Better People Make Better Parents

If you’re reading this, I already know that one of your goals is to be a good parent. Kudos!

On behalf of all of us who will share this orb with your children in their lifetimes, thank you! One of the single most important things we can do for our children is to model positive adulthood. As simple as that sounds, it is so very easy to slip out of perspective.

As intentional parents, we spend a lot of time actually thinking about our parenting choices.

In that passion, it is easy to lose focus and to stop being whole women and men first. It sounds so noble to say that our children are our top priority.

Ironically though, if we want to raise healthy enough, balanced-enough adults, our children cannot be our top priority. We need to first foster a healthy adulthood for ourselves in which our children are members of our little home community, but not more important than any other member of the community.

Otherwise, we set our children up to believe that people around them are there to cater to our children’s will. That’s a serious problem! In general, women in most American cultures are praised and exalted for ignoring their own needs and sacrificing for their children for being a mother first and a woman, last. From my observations, this sets our children up for a skewed and insecure sense of their place in the world, and sets mothers up for heart attack, obesity, depression, stress-related illnesses and early death.
None of these serve our families well. Fathers in American cultures are under pressure in this area too, but it looks a little different.

Decades of Women’s Rights be damned, by and large, our fathers are still exalted for providing for their families.

They often make sacrifices as well, including overwork, working long-term at jobs they hate to keep the provision coming, and often being pulled in far too many directions trying to succeed professionally and still be available to their children. This leads to… heart attack, obesity, depression, stress-related illnesses and early death.
This is not any more helpful for the family than when these things happen with moms!
Over-giving also sets us up for supreme disappointment with our lives. While being a parent is an incredibly rewarding part of our lives, it is just that; a part of our lives.
It is ONE role of many that we fulfill, and that fulfill us. When our sense of identity becomes too wrapped up in the single role of parent, we become out of balance and necessarily disappointed with our lives.

(It also leaves us utterly lost when our children actually grow up and become independent.) The disappointment is there to prompt us to do something different!
If we hold this paradigm that says being a parent is the be-all and end-all, we lack internal permission to candidly face our disappointment and make changes.

We often just stuff it down and try harder to pretend we’re satisfied when we aren’t because we believe we are supposed to be! Many of us bury our disappointment, even to ourselves.

We give and give and then get to middle age and ask ourselves, “Is this all there is??”

Without the internal permission to actually address our discontent, we tend toward destructive behaviors like affairs, family abandonment, reckless and selfish behavior and all manner of things that get too easily dismissed as “mid-life crisis.” Which also… does not serve our families well! I have nothing against sacrificing for our children. I’ve done quite a lot of it myself in the last 19 years.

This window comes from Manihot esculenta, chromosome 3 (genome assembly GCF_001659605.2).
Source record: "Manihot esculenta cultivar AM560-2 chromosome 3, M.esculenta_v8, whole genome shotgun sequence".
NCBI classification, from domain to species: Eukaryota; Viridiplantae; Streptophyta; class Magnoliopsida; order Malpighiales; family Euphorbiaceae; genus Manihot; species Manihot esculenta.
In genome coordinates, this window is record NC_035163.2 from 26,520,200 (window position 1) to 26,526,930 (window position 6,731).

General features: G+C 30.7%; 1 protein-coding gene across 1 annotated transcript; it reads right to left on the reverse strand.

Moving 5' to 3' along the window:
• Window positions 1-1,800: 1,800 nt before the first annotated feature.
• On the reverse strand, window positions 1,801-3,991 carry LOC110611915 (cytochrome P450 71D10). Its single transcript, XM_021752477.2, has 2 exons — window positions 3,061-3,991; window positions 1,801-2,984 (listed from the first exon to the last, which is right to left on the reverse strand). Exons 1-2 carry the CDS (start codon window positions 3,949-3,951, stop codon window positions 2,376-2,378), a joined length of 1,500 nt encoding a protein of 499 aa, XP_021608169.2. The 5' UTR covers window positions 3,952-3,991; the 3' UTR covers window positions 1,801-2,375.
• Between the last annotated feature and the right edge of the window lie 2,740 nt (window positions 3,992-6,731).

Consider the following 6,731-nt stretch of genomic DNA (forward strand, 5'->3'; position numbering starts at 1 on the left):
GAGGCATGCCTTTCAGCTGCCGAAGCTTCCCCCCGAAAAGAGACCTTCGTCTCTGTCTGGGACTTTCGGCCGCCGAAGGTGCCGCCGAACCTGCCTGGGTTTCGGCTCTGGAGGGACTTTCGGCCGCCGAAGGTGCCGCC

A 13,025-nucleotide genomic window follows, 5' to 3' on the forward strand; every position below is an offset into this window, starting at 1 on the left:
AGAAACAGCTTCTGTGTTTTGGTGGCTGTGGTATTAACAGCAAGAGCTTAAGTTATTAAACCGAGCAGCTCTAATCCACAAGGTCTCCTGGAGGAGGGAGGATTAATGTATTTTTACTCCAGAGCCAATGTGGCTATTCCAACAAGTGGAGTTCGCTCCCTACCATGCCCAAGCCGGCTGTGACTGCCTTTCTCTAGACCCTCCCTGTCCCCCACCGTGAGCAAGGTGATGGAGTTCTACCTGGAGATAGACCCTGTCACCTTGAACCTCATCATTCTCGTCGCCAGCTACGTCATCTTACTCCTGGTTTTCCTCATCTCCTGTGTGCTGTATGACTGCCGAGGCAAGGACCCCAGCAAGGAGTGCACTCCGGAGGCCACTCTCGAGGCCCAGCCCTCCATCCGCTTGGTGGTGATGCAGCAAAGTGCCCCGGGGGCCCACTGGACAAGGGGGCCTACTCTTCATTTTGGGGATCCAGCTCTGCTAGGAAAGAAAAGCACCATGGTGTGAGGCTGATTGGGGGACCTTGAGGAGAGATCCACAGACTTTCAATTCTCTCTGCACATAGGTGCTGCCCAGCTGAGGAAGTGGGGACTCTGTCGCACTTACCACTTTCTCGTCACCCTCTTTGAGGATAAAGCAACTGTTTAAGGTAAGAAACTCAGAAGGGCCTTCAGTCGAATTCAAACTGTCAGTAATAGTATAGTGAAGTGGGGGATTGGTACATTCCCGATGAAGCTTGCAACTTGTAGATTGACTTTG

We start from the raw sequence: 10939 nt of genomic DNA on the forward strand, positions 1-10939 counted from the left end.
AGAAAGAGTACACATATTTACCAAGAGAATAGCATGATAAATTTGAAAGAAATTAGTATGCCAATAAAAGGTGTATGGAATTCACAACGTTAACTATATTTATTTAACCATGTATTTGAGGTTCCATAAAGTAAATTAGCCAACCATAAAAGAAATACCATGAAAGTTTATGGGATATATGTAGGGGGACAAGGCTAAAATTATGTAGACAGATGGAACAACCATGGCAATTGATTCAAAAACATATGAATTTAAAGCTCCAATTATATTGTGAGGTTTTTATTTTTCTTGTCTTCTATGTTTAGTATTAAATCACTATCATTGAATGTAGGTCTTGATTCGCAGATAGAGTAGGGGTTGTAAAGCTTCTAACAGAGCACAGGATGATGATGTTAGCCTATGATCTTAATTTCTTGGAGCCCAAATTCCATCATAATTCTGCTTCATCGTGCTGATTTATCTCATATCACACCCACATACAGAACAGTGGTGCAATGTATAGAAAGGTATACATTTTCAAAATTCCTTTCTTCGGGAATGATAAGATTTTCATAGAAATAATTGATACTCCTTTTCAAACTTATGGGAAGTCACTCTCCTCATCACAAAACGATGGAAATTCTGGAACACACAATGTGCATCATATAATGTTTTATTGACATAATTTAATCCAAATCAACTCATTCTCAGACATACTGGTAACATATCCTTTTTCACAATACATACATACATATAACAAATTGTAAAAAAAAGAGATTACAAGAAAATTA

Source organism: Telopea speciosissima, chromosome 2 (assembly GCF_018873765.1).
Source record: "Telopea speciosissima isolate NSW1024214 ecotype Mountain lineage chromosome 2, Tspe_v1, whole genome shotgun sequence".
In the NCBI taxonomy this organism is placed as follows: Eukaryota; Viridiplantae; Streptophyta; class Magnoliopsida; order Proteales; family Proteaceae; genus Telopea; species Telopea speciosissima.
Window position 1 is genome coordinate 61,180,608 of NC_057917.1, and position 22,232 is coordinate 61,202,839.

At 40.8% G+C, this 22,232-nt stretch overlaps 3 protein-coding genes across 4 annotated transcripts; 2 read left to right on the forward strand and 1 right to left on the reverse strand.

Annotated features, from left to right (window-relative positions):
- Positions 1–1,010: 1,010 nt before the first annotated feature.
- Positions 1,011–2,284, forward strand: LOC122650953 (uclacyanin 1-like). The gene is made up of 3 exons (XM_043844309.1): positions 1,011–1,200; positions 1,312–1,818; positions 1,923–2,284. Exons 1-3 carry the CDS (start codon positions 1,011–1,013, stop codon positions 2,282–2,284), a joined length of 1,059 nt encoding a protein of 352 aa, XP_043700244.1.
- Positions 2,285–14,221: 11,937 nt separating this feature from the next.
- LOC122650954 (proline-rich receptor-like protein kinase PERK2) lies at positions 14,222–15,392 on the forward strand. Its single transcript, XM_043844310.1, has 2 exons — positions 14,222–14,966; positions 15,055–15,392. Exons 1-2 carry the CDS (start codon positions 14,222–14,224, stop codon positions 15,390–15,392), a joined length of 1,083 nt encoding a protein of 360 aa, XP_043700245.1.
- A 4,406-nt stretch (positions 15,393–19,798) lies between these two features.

However, when we give, we need to give from strength, not deficit.

When we give from deficit, we deplete ourselves and model poor adulthood. When we give from strength, we can give our very finest.

When we commit to giving from strength, we will necessarily have to say “no” at times, even when it’s painful to do so. When our children receive an honest “no,” we are giving them gifts:

  • They learn to be resourceful and get their needs met by multiple sources
  • They learn that they are actually capable of meeting their own needs at times
  • They learn delayed gratification – that they won’t actually fly apart at the seams when they don’t get what they want – and even sometimes what they need – right away.
  • They learn to also give from strength and have a much better chance at having a balanced, fulfilling life.

When we give an honest “no” we also give our kids a model for authentic living.
Authentic living requires that we share what’s actually true with our loved ones, not burying and subjugating our true selves until we can’t take it any more and either drown in depression of implode/explode our lives.
We model the kind of emotional courage that is necessary for truly intimate relationships. We teach our children that each person is precious, with both needs and gifts to offer the community around them. So make time for yourself and your interests!
Maintain nourishing friendships. Take a class.

Learn a hobby. Express your creativity! Let them see the parts of you that have nothing to do with being a parent.

Involve your family when you can, and be mindful not to let your self-nourishing overtake nourishing your children.

It’s a tricky balance, but it doesn’t have to be perfect.

We learn by doing. If you want your children to become whole-enough and balanced-enough adults, and to couple up with whole-enough and balanced-enough adults, it’s time to be those people to whom they can aspire! If you’d like some help figuring how to pull that off in your own life, please click on the Contact Tiffany button above.

I’d love to talk with you. Let’s work together to move you from surviving to thriving! “Surviving is important, but thriving is elegant.” 

– Maya Angelou